YouTube and Twitch’s battle for livestream supremacy reached new heights in August 2018 when online celebrities Logan Paul and KSI exchanged blows during an amateur boxing match inside of the UK’s Manchester Arena. Developed as a $10 pay-per-view (PPV) for YouTube, the event brought in 860,000 paid streams on the platform. During the same time, however, pirated streams on Twitch reached 1.2 million — the largest of them broadcasting to 400,000 viewers. While legitimate purchases and illegal streams don’t make for an apples to apples comparison, the situation highlights a growing Twitch vs YouTube rivalry that’s playing out in real-time.
YouTube debuted livestreaming for select users in April of 2011. Two months later, Twitch.tv, launched as a gaming spinoff of livestreaming site Justin.tv. Twitch’s built-in audience and dedicated platform made it a hit among gamers, with popularity eventually eclipsing that of its predecessor.
YouTube didn’t offer a dedicated service for gamers until 2015 when Twitch was already a leader in the category — having been purchased by retail giant Amazon the previous year. Since then, the Twitch vs YouTube struggle has continued to grow as the two platforms vie for the attention of gamers and other livestreamers.
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YouTube Gaming made impressive gains in 2017 when it increased streamers by 343%, while Twitch only upped its base by 197%. However, the numbers told a different story earlier this year when Twitch viewership rose 21% in Q1 of 2018, compared to YouTube Gaming’s viewership slip of 12%. Twitch also continues to break livestreaming records, beating its previous number of 2.5 million concurrent viewers in January of 2018 with 2.9 million viewers in June.
Overall, Twitch has shown continual dominance over its gaming foe, YouTube Gaming Live, by posting significantly higher average numbers of concurrent viewers. Data from Streamlabs draws a clear picture, with Twitch’s mountainous viewership dwarfing YouTube Gaming’s.
In late-2015, Twitch launched a new category called Twitch Creative. Looking to provide livestreaming capabilities to users with interests outside of gaming, creators in areas such as drawing, painting, music, and cooking have since joined the network. Recently doing away with Creative, as well as “IRL” (in real life) videos, Twitch has introduced several specific non-gaming categories to their platform, including Art, Food & Drink, Science & Technology, Travel & Outdoors, Talkshow & Podcasts, and others.
takeaways; 1. i don’t know @Ninja but he seems like a positive force at a time when social is in desperate need of one 2. despite her efforts the woman interviewer was still condescending 3. if YouTube isn’t scared of Twitch yet now is a good time to ring the alarms https://t.co/cmztlNCDKm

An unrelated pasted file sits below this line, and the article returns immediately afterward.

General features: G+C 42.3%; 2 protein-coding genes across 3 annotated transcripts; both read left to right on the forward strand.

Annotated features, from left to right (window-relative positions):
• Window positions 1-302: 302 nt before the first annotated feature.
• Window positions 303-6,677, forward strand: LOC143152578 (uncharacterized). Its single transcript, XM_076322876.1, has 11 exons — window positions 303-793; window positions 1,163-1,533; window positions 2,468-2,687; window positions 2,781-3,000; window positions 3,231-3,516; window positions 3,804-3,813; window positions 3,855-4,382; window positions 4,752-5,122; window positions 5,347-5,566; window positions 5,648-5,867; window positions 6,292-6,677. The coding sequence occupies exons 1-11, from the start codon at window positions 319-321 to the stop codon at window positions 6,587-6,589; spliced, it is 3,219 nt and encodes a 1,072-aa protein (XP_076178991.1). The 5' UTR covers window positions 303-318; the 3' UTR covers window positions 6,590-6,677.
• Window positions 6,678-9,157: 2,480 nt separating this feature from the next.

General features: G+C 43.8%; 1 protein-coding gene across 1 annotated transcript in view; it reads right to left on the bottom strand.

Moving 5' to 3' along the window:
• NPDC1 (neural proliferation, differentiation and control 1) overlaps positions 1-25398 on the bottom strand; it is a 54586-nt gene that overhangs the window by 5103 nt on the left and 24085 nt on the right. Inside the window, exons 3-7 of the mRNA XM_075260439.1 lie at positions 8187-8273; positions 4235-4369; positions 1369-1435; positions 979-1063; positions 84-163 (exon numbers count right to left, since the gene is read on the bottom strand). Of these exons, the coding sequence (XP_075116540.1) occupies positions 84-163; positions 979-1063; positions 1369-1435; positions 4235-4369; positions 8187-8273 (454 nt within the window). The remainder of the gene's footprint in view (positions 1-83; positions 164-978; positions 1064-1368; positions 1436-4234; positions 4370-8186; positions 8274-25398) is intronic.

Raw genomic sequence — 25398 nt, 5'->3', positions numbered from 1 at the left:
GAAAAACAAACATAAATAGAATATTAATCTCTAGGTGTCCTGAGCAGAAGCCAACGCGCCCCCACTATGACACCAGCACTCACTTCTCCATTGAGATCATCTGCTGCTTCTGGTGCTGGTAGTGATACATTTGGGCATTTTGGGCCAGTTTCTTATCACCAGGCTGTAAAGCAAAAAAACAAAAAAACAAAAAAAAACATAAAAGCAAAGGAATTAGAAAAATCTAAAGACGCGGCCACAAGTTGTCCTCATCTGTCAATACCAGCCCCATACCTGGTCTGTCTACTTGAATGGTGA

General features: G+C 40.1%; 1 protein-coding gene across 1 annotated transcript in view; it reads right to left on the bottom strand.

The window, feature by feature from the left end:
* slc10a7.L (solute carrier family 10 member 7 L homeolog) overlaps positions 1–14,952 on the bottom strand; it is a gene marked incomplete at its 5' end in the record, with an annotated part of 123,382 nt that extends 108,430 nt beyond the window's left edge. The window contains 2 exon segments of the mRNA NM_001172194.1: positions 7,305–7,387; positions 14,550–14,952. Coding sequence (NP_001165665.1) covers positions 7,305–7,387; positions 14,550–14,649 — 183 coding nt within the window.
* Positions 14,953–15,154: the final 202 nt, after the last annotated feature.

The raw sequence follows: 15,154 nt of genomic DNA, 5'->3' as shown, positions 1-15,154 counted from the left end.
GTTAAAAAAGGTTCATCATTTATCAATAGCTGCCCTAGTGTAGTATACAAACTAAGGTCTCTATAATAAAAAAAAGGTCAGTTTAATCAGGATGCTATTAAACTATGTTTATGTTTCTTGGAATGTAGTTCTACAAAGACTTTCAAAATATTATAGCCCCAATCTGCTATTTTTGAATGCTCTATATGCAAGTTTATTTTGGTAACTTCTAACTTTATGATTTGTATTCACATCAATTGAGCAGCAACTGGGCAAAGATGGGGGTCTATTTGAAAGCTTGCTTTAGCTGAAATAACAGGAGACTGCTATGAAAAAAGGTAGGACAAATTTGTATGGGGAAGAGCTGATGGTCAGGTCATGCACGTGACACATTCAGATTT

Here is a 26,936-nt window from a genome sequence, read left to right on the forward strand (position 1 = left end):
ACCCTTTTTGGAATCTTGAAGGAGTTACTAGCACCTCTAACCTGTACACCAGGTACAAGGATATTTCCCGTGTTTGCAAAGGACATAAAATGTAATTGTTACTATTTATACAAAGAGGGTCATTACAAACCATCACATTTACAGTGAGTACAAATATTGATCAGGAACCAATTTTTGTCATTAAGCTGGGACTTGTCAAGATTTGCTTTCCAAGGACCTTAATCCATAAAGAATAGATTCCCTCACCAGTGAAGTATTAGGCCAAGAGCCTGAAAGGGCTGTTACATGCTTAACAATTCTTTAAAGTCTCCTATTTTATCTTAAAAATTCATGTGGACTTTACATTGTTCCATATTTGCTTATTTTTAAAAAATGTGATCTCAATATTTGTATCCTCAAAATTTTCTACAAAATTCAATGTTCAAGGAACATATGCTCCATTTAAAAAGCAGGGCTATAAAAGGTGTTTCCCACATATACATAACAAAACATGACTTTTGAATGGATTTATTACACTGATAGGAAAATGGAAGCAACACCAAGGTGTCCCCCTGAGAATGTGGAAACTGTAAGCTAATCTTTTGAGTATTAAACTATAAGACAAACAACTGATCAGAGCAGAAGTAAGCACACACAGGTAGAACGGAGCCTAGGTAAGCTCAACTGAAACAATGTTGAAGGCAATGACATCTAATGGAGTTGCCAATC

— Casey Neistat (@CaseyNeistat) March 19, 2018
In August, Bloomberg reported that Twitch has been pursuing exclusive deals with top YouTube creators as it looks to expand the platform’s reach. Earlier this year, top YouTuber, Casey Neistat, tweeted, “if YouTube isn’t scared of Twitch yet now is a good time to ring the alarms.”
Still, the second most subscribed to channel on YouTube is Gaming, while gamer and vlogger, PewDiePie, is the most popular individual creator on the platform, commanding an unmatched 66 million followers.
Paying attention to the ebb and flow of categories and personalities is important to understanding the state and future of the Twitch vs YouTube saga, but demographics play a key role as well. Twitch users are largely male, making up more than 80% of the platform. On the other hand, more than 50% of YouTube users are female. Looking at the top female gamers on each platform, iHasCupquake has the largest female gaming-related channel on YouTube with 6.5 million subscribers, while KittyPlaysGames is the top female gamer on Twitch with 945,331 followers.
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Twitch makes it easy for gaming influencers to monetize their content. With an Affiliate Program open to smaller channels and a Partner Program reserved for gaming celebrities, gamers of various sizes can make money and build a following on Twitch.
It’s estimated that the top 10 gamers on Twitch bring in a collective $23 million in yearly earnings. For gamers serious about turning their passion for gaming into a career, Twitch has created an enticing path to realize their goals. However, YouTube has recently answered back, outlining new monetization options for gamers on their network, as well as offering hundreds of thousands of dollars to creators who use and promote their new payment features.
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As Twitch broadens its scope, it’s tempting to consider the fate of Justin.tv, Twitch’s now defunct general interest predecessor. However, much has changed since 2014, and Amazon-owned Twitch has demonstrated that it understands gamers better than most other networks. Moreover, Twitch’s focus on niche content has proven a successful model that could be duplicated in other categories.
Key to Twitch’s survival and ability to take on YouTube, attracting influencers and users from more diverse interests and demographics will be vital. And with pushes into livestream gaming from Facebook and Microsoft Mixer, the ongoing Twitch vs YouTube drama could include even more prominent players in the future.